Learning how to lift the pelvic floor to engage the core can be a very frustrating experience. Many’s the woman who has been earnestly squeezing her bottom for years in the hope of keeping the rude bits in good shape post babies.
Engaging the pelvic floor and seeing the abs flatten nicely is an effortless experience – and really rather pleasant. A good thing to try is lying in the bath and gently lifting the pelvic floor. As if by magic, the belly button sinks. Then, to pass the time, we gently pull in the belly button – and bingo, the pelvic floor slides up and we can have a pleasant time holding the man of our dreams tight.
Or maybe not. Here are three reasons why lifting the pelvic floor can be such a frustrating experience:
- Abdominal bloating. When caused by eating something that does not agree with us. Typical foodstuffs include gluten (wheat), dairy, eggs and, sadly, chocolate. Some of us can’t eat the onion family, including garlic, without gaining a stomach looking as if about to give birth to a 6 month old fart. For many reasons, we can also become intolerant temporarily to a great many foods. If our abs are bloated, for whatever reason, then we are going to find contracting the inner unit extremely difficult.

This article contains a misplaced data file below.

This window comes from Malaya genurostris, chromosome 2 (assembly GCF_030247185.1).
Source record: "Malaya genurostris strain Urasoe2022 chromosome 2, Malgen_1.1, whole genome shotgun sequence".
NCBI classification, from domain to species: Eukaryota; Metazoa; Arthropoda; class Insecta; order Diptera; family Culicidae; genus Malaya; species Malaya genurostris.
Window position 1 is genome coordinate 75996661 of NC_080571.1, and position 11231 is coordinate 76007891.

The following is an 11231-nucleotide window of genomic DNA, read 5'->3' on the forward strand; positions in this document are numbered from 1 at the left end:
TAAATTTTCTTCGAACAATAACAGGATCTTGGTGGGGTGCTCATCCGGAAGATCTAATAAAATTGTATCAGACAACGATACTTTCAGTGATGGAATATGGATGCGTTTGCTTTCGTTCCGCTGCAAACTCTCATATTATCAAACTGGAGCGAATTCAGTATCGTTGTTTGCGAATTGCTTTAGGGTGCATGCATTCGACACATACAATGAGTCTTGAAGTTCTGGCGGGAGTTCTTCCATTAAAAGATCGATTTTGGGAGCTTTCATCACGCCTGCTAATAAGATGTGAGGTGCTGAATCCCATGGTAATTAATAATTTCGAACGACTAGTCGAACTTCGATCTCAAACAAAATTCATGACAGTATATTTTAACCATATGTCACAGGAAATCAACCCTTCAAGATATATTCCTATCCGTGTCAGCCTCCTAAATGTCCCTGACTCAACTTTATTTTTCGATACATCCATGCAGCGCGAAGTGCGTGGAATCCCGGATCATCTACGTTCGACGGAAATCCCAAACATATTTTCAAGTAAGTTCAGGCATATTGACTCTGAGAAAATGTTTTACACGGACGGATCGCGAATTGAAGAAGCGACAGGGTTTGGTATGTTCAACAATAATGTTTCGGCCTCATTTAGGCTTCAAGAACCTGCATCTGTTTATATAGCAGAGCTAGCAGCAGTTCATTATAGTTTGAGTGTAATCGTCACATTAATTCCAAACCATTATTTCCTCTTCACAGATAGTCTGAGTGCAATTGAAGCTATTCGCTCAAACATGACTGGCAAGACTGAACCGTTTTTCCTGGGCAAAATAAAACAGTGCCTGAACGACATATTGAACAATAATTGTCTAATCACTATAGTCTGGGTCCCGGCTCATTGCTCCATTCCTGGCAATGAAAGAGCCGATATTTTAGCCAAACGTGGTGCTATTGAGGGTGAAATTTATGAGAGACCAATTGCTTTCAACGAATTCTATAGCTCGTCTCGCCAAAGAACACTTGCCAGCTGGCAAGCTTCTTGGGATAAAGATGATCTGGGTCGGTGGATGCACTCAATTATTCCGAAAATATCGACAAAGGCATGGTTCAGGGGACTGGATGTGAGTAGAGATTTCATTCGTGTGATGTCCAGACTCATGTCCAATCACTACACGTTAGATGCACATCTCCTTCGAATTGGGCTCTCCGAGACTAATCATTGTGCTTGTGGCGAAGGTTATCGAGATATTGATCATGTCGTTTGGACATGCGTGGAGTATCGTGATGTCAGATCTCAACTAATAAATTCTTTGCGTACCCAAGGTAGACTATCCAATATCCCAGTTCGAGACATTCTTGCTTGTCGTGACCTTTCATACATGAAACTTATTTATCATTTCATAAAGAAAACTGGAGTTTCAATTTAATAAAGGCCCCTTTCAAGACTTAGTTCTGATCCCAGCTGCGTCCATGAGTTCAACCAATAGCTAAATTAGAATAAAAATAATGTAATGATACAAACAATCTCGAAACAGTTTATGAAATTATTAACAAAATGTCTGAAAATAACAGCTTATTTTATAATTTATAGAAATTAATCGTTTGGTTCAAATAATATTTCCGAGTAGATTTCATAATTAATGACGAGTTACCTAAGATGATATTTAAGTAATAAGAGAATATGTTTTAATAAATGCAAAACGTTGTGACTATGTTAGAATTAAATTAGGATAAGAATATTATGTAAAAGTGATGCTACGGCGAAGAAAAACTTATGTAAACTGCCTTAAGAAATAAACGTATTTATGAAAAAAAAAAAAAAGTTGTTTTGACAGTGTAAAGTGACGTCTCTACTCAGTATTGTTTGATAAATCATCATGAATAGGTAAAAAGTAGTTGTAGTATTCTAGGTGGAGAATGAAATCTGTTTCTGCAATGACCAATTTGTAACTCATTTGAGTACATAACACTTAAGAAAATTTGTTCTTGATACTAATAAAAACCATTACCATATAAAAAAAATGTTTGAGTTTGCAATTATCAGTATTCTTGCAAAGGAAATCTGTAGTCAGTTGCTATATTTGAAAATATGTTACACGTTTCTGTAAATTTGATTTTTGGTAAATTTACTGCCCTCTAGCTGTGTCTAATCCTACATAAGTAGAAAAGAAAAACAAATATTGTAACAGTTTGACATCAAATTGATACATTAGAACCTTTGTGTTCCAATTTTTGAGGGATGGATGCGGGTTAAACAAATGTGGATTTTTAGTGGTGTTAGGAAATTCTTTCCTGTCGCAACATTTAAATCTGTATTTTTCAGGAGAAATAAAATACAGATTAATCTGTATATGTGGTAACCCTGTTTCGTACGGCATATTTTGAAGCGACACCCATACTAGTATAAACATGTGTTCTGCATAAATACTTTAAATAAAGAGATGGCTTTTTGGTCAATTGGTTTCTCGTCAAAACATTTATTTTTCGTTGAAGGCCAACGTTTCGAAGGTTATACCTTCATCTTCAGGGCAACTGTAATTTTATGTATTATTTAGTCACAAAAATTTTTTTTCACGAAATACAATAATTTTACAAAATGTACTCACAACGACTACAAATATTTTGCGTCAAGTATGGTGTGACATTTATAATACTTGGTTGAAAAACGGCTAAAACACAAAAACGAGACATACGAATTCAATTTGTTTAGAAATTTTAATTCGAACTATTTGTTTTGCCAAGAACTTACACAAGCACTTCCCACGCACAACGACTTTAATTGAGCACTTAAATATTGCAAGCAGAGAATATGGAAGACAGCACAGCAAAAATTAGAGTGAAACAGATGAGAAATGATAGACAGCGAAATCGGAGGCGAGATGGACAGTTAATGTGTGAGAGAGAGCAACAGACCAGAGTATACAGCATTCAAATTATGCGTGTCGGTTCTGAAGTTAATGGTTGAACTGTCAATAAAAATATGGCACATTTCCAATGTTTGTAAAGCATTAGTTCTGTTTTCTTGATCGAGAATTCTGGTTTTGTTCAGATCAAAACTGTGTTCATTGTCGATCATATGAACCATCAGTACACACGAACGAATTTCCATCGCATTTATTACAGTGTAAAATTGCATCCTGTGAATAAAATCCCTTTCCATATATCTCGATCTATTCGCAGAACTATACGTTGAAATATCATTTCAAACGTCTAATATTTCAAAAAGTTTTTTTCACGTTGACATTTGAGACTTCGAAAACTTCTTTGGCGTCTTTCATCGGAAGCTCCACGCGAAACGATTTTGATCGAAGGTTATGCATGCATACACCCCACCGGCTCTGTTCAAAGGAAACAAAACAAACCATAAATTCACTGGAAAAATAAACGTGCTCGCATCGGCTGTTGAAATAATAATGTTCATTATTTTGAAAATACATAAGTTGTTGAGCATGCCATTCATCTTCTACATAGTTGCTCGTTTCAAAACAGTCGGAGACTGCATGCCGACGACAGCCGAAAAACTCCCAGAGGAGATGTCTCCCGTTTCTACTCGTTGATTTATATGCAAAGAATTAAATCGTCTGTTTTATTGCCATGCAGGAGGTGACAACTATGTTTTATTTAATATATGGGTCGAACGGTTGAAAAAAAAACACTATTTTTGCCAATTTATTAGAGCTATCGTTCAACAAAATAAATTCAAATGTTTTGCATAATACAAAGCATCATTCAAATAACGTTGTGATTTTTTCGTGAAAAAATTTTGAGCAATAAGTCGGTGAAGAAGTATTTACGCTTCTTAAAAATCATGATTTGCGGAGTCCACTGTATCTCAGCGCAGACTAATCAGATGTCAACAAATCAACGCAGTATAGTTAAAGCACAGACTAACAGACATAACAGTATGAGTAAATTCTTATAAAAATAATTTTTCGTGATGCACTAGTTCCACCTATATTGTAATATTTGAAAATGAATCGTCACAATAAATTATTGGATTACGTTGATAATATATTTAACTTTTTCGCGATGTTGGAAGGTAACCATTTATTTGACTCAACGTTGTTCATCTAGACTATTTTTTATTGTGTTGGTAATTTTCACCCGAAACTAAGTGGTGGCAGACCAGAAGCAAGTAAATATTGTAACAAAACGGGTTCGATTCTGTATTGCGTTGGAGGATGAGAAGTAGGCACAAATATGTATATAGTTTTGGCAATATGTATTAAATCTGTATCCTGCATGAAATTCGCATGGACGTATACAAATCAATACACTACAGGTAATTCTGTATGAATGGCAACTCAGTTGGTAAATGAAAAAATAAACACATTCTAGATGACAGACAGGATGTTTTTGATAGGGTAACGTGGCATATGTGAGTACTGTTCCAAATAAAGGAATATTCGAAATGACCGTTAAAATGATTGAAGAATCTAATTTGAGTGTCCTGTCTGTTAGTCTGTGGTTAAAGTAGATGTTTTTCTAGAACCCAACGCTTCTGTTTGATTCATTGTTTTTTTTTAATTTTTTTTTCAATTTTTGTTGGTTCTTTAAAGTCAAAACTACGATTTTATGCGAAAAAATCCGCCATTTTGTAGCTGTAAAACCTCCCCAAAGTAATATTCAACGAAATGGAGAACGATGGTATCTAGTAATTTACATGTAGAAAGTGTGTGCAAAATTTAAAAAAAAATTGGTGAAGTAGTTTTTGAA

- Hormones. Around the time of the month, again it can get extremely frustrating trying to engage the inner unit properly. Whether this is before, during or after a period is individual. And, no surprise here, one of the many joys that can be experienced during the menopause is pelvic floor laxity, driven again by the female hormones, FSH and LH trying desperately to get us to release an egg or shed the lining of the womb. One of the best cures for either PMS or menopausal fun and games is to become extremely healthy. Not easy, since this involves going against current dietary advice and taking the highest quality supplements to rebuild our health.
- Battle scars from childbirth. Caesarian sections, episiotomies, tearing; the general ghastliness surrounding childbirth. These traumas to the abs, vagina or perineum leave scars that can deactivate underlying muscles. So we can eschew all foods we know we can’t eat, we can be unbelievably healthy, we can understand how to lift the pelvic floor and still have a hard time getting good pelvic floor movement. The answer lies in de-activating those scars. Sometimes the scars are causing pain, but not necessarily.
What is interesting is that a weak pelvic floor can also be an overtight pelvic floor. Because of the traumas of childbirth, sometimes the muscles tighten up and can’t let go, so become tight, stiff and weak. This can cause us to feel nervous about jumping or sneezing, or to live in fear of that sudden urge to pee. If this is the case, then tightening up the pelvic floor further can only make things worser. The bottom line is that an inability to be able to lift the gizzards, to draw in the navel effortlessly is never due to stupidity, but will always have a physical reason.